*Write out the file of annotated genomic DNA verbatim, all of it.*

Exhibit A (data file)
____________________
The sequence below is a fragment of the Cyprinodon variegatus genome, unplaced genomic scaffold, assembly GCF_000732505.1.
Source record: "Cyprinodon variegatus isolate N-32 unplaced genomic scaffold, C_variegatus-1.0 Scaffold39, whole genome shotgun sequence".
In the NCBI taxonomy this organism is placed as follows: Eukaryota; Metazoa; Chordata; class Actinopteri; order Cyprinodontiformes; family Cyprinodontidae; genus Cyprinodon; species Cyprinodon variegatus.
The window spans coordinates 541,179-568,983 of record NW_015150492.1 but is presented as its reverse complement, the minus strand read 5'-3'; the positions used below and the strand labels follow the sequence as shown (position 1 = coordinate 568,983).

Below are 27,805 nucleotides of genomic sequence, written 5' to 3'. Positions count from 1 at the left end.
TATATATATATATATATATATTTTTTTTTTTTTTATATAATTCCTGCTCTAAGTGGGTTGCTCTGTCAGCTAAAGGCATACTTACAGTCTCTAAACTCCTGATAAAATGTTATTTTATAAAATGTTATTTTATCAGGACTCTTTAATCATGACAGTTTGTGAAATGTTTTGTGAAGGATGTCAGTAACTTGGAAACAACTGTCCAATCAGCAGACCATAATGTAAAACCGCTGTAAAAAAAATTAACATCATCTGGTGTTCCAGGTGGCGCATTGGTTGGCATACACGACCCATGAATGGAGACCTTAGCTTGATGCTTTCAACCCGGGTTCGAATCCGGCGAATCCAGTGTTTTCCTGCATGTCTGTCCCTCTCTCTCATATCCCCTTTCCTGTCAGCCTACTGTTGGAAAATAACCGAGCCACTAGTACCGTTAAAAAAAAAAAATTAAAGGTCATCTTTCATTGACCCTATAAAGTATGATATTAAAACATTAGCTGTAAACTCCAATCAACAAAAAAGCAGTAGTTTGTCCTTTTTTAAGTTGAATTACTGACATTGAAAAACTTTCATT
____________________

The sequence below is a fragment of the Cyprinodon variegatus genome, unplaced genomic scaffold, assembly GCF_000732505.1.
Source record: "Cyprinodon variegatus isolate N-32 unplaced genomic scaffold, C_variegatus-1.0 Scaffold39, whole genome shotgun sequence".
In the NCBI taxonomy this organism is placed as follows: Eukaryota; Metazoa; Chordata; class Actinopteri; order Cyprinodontiformes; family Cyprinodontidae; genus Cyprinodon; species Cyprinodon variegatus.
The window spans coordinates 541,179-568,983 of record NW_015150492.1 but is presented as its reverse complement, the minus strand read 5'-3'; the positions used below and the strand labels follow the sequence as shown (position 1 = coordinate 568,983).

Below are 27,805 nucleotides of genomic sequence, written 5' to 3'. Positions count from 1 at the left end.
TATATATATATATATATATATTTTTTTTTTTTTTATATAATTCCTGCTCTAAGTGGGTTGCTCTGTCAGCTAAAGGCATACTTACAGTCTCTAAACTCCTGATAAAATGTTATTTTATAAAATGTTATTTTATCAGGACTCTTTAATCATGACAGTTTGTGAAATGTTTTGTGAAGGATGTCAGTAACTTGGAAACAACTGTCCAATCAGCAGACCATAATGTAAAACCGCTGTAAAAAAAATTAACATCATCTGGTGTTCCAGGTGGCGCATTGGTTGGCATACACGACCCATGAATGGAGACCTTAGCTTGATGCTTTCAACCCGGGTTCGAATCCGGCGAATCCAGTGTTTTCCTGCATGTCTGTCCCTCTCTCTCATATCCCCTTTCCTGTCAGCCTACTGTTGGAAAATAACCGAGCCACTAGTACCGTTAAAAAAAAAAAATTAAAGGTCATCTTTCATTGACCCTATAAAGTATGATATTAAAACATTAGCTGTAAACTCCAATCAACAAAAAAGCAGTAGTTTGTCCTTTTTTAAGTTGAATTACTGACATTGAAAAACTTTCATT